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'Healing History' series to be continued

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    Panelists at the Healing History program in Smithville included (from left to right): Leonard Moore, vice president for diversity and community engagement at the University of Texas at Austin; Priscilla Ruiz, retired finance director and youth director at Ascension Catholic Church; Linda Wilson, retired anesthesiologist; and Lacey Veal, poet, author and conflict consultant. Photos by Dock Jackson
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    Audience members intently listen to the panelists.

The Bastrop County Cares’ initiative, “Healing History: Resilience through Music and Conversation,” is a four-part series of programs presented throughout Bastrop County which hopes to promote diversity through healing conversations and musical experiences. The first two in the series were in Bastrop at the Jerry Wilhelm Performing Arts Center and in Smithville at the Smithville Recreation Center, but due to the coronavirus, the remaining two have been temporarily postponed.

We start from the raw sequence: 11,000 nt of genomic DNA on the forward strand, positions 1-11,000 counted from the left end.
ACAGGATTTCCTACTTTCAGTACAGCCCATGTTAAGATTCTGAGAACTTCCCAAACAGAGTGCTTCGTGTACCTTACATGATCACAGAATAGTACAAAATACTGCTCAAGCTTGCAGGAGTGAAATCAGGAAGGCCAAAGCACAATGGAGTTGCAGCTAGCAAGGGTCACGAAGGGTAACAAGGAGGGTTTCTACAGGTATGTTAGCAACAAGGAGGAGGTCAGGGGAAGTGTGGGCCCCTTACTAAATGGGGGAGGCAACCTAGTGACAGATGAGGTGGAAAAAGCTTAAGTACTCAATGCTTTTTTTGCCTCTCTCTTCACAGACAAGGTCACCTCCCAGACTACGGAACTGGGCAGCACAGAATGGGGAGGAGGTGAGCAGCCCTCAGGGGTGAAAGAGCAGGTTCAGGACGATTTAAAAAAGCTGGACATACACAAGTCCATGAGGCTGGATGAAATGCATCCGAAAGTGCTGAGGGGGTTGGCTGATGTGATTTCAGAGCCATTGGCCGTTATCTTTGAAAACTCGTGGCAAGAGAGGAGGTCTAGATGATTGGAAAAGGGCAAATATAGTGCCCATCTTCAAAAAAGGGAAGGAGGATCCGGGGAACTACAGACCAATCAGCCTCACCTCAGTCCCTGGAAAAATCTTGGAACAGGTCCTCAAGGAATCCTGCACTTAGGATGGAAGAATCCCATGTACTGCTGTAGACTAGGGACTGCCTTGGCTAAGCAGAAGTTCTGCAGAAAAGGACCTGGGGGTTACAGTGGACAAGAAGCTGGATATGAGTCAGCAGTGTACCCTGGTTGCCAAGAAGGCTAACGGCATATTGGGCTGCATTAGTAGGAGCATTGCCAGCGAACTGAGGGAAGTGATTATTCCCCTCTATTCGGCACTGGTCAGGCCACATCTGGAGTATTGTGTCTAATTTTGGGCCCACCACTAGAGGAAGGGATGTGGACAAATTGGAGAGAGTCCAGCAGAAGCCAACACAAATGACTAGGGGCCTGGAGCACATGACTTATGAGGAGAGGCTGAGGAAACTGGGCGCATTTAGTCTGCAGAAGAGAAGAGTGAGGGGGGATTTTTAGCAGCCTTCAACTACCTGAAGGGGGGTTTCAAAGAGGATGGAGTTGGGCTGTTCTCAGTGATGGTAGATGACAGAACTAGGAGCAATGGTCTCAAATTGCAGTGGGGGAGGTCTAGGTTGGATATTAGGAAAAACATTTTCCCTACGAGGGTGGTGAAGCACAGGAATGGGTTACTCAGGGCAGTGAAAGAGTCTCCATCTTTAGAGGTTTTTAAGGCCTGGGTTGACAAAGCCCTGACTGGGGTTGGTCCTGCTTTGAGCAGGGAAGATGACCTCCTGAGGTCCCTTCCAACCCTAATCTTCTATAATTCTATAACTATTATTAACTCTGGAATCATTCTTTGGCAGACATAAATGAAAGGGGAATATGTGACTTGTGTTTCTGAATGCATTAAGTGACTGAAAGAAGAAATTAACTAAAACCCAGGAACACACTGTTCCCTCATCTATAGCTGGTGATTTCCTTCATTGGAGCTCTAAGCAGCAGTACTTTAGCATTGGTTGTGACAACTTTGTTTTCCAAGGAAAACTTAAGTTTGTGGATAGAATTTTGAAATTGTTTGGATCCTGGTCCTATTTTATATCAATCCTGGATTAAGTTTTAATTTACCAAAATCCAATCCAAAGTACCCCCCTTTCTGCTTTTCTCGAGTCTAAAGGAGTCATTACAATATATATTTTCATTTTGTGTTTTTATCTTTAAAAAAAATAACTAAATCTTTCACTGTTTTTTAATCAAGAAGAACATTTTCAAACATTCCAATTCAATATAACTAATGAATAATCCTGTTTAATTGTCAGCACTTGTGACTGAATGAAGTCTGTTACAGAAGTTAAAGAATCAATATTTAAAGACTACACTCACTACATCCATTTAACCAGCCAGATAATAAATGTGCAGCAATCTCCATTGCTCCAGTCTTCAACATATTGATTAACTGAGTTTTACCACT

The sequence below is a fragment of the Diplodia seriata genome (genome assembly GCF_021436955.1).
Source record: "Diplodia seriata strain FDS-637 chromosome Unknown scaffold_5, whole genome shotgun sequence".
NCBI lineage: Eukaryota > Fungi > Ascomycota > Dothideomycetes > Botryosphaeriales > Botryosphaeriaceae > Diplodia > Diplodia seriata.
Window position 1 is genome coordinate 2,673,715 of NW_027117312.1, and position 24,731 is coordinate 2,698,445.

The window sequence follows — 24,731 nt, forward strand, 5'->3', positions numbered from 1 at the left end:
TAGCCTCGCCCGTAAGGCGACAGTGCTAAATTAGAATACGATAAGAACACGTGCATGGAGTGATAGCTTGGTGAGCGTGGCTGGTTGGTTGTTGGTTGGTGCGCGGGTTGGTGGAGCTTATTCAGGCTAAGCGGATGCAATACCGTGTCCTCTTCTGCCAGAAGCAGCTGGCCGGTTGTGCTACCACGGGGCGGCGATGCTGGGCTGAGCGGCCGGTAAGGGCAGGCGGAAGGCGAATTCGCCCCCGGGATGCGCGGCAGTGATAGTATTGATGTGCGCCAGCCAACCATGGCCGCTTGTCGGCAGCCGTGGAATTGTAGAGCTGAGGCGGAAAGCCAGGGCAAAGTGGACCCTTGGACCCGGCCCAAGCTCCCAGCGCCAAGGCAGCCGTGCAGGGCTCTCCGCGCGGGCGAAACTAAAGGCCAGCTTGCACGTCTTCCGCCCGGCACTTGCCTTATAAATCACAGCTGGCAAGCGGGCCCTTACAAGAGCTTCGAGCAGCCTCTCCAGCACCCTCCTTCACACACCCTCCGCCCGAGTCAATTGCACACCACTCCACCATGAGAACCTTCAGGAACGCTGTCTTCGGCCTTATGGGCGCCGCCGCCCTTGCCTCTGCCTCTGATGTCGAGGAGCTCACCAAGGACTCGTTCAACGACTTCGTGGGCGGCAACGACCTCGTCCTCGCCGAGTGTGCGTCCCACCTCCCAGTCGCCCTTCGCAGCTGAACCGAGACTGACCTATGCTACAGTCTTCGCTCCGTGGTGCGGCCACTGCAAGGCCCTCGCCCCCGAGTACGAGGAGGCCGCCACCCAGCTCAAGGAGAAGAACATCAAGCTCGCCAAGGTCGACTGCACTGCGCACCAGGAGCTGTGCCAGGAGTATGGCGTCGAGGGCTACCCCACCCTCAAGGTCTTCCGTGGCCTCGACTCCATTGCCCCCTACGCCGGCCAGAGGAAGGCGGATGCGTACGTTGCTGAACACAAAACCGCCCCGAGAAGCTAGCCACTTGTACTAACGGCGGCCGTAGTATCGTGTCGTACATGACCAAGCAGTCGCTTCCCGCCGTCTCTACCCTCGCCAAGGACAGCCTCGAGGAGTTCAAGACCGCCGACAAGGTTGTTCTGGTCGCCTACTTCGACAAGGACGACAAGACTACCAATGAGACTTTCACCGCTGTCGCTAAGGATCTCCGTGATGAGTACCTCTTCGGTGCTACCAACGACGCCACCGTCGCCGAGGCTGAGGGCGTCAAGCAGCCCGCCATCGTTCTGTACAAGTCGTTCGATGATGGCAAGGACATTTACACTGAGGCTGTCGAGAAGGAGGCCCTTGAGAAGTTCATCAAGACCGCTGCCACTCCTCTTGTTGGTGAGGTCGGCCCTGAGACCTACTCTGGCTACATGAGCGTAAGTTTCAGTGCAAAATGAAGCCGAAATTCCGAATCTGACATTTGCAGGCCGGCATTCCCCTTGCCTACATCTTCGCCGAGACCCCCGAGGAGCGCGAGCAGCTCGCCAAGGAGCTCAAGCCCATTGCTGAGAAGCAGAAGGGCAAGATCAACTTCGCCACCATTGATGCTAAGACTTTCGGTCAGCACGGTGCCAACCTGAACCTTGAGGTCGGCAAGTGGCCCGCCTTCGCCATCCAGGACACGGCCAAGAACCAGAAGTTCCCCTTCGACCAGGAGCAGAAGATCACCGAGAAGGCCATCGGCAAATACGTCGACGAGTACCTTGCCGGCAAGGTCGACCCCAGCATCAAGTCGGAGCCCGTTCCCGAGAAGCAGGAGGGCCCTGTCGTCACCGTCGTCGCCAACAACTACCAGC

The first program was in January with the topic of “Race-Based Trauma,” and the February program was in Smithville with the topic of “Unconscious Bias in the Workplace.” The program featured a panel facilitated by Leonard Moore, vice president for diversity and community engagement at the University of Texas at Austin, with panelists Priscilla Ruiz, Linda Wilson and Lacey Veal. The goal of their session was to improve workplace equity in the professional culture throughout Bastrop County. The panel discussed information and ideas from their collective personal experiences and challenged the audience to share their own personal experiences. James Robinson, Brannon Temple and Bobby Sparks further expanded these ideas through the magic of music.

“The Resilient Bastrop County Initiative has a goal to support our community in efforts to inclusively and collaboratively transform the environments where we live, learn, work, play and pray," said event founder and organizer Krystal Grimes. "Understanding the implications of unrecognized actions can help to alleviate many traumas that people of color may face in the workplace."

Grimes continued: “When we speak our truths and listen deeply to others, we find common ground with those who we may have perceived as different. Leaving these sessions, we will be able to share in this rich history and begin the healing process for greater connections and community visioning.”

The remaining two programs will be rescheduled in Elgin at the Elgin Public Library Civic Center with a discussion of “School-Prison Pipeline/Media Portrayals” and the Lost Pines Art Center in Bastrop where the discussion topic will be “Bridging the Divides.” The rescheduling of these program dates are contingent upon the coronavirus pandemic, as this has caused numerous events to be rescheduled or cancelled throughout the country.